However, in the Midlands of Britain a similar thing happened with Indian and Bangladeshi restaurants started by the large immigrant population there. The cuisine was never 'what it was back home' but it has now evolved into something new and quite different. The cultural mix of Brits, first and second generation immigrants and experimentation has really benefitted the cooking there. I don't know why that isn't the case with Vietnamese/Chinese dishes? maybe it is... it's been a while since I tried any of Oriental food outside the Orient...

One last point even here in Vietnam some of the ingredients are very localised and cannot be found anywhere else in the country. Let alone on the streets of Manhattan.

I stumbled into this blog googling for some Vietnamese dish and I've been stuck reading it. I miss these food so.
I agree with you; it's pretty near impossible finding real Vietnamese food outside VN.
I'm not a fan of pho, but my hubby is (and he's a Thai!). MSG gives me the worst backache, plus being southern, I'm more fond of hu tieu and mi. Every time we go out for pho or for Vietnamese food here in NY/NJ area, the tired and bruised greenery stuff that they bring out really put me off.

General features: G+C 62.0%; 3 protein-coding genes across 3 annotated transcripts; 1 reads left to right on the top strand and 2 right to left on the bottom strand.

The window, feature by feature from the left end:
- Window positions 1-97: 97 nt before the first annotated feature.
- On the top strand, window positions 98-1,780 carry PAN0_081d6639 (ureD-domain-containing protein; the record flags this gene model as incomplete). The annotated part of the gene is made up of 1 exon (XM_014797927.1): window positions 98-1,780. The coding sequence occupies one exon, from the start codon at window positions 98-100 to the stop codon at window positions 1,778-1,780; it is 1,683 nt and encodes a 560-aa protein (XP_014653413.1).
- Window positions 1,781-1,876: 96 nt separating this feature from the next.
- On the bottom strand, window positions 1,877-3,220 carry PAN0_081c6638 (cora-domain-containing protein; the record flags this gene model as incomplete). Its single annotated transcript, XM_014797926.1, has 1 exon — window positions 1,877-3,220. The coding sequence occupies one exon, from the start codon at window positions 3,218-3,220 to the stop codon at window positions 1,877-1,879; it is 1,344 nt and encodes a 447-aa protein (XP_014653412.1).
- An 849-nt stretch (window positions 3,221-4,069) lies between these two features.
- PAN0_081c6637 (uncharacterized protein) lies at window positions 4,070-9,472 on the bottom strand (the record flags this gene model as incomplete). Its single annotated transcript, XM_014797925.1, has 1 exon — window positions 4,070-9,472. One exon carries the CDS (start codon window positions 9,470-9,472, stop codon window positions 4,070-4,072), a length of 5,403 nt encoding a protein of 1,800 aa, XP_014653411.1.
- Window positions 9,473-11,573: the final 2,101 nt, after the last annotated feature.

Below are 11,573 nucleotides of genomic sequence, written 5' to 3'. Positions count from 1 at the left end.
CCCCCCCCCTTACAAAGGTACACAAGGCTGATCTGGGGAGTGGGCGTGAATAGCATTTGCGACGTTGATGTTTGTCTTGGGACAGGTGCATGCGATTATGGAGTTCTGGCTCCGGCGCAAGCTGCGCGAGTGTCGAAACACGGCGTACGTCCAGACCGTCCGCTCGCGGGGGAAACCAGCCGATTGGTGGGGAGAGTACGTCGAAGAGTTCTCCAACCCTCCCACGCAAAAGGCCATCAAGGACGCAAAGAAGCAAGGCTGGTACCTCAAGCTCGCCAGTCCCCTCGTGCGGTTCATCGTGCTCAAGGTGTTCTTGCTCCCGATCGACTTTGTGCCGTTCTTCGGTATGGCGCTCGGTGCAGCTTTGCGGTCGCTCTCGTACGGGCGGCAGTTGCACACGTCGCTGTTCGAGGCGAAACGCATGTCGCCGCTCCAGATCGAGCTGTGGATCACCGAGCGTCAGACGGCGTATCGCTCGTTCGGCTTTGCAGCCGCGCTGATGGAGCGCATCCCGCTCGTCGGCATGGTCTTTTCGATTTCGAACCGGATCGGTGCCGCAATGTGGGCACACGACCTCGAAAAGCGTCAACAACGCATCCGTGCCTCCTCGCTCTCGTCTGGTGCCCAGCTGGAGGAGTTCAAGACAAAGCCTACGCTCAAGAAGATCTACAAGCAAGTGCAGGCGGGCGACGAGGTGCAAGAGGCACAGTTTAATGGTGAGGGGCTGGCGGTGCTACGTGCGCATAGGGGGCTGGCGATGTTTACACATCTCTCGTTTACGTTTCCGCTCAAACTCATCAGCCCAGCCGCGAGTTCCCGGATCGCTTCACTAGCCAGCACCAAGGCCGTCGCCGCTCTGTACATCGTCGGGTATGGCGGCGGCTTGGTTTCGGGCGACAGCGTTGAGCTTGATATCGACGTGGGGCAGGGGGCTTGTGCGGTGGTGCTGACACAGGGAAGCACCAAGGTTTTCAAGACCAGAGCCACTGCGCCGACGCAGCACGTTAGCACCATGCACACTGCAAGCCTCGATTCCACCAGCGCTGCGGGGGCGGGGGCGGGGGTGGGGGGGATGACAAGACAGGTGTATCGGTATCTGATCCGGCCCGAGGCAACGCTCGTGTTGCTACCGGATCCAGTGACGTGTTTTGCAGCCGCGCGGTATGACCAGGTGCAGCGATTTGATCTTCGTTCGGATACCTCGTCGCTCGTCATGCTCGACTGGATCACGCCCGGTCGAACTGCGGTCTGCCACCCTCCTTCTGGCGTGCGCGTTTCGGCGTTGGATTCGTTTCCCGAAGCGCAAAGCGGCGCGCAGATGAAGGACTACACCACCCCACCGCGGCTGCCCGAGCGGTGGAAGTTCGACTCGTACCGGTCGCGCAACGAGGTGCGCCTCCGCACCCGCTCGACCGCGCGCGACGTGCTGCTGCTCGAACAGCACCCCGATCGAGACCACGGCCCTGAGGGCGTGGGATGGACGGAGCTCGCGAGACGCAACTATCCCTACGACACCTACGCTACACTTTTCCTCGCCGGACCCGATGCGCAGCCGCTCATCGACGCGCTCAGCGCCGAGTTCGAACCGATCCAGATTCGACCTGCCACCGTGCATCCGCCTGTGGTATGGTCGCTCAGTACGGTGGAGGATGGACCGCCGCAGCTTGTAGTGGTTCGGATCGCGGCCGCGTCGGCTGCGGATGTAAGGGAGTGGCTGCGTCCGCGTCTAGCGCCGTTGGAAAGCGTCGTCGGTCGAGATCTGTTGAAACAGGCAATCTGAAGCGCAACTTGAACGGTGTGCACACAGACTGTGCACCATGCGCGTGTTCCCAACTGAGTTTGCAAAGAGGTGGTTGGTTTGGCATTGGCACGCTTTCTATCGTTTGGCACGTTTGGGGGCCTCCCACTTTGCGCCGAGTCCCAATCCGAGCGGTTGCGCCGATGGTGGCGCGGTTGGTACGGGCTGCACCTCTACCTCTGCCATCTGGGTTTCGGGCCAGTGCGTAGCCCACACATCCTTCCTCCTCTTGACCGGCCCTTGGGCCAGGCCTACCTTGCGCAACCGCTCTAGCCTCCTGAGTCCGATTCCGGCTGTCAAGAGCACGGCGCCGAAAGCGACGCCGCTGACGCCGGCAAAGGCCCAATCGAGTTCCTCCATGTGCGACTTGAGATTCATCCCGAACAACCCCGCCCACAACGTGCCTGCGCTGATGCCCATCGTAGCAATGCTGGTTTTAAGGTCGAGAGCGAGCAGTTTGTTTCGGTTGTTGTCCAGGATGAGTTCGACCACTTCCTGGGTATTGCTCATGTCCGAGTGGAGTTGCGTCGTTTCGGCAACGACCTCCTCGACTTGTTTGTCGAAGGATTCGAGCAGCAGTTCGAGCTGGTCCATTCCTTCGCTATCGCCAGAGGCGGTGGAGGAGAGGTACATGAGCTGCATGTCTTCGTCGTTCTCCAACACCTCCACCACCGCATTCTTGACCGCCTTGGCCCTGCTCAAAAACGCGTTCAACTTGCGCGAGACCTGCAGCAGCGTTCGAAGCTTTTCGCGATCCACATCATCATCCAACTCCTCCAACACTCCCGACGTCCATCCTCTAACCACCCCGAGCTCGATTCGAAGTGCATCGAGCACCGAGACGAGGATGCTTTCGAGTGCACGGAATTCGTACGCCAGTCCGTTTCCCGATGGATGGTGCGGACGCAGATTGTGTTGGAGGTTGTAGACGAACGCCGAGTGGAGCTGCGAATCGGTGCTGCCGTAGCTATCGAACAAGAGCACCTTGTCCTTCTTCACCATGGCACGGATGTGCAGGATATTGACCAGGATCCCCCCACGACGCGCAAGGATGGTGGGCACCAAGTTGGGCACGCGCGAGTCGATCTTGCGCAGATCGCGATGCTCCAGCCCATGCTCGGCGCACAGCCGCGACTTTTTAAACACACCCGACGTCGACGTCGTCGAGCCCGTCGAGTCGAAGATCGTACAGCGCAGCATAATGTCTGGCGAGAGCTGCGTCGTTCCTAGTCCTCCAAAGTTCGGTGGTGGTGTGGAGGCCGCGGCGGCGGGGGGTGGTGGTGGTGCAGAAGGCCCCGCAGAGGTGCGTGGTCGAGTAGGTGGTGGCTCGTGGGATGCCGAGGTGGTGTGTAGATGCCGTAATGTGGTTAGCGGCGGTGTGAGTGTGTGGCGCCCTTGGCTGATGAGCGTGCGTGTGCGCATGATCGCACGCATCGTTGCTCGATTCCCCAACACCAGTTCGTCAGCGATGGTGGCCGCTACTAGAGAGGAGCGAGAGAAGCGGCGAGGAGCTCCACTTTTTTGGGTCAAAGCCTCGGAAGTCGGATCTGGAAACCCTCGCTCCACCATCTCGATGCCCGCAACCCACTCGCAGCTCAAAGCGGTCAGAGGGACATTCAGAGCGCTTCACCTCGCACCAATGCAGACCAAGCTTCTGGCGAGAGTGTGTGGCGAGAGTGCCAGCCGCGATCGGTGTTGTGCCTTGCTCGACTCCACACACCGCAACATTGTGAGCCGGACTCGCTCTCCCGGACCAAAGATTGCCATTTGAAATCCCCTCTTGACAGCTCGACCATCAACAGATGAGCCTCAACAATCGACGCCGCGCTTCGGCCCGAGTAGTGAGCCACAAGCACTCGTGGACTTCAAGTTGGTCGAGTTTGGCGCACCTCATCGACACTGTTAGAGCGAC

There are actually 4 herbs in your picture: ngo gai, rau hung cay (spearmint, green), rau que (basil, green with purplish stems), and rau om. It's really odd that rau om was served with pho. Like you say, rau om is heavily perfumed. We only use it chopped up to flavor/garnish canh chua (hot and sour soup). Without rau om, canh chua just isn't canh chua. But with pho ?????

Thx Van. I actually learned the herb names later in the blog, look at the bun cha listings... Although I must admit I do ahve to keep referrign back to that as i easily forget the details.

I'm not the biggest pho fan either. Some people think I am, but I have it maybe once per month that's all.

hi, do you know if you can find the leaves needed to make bo la lot(beef rolled in leaves) in the states? If not is there a suitable substitute?

Many thanks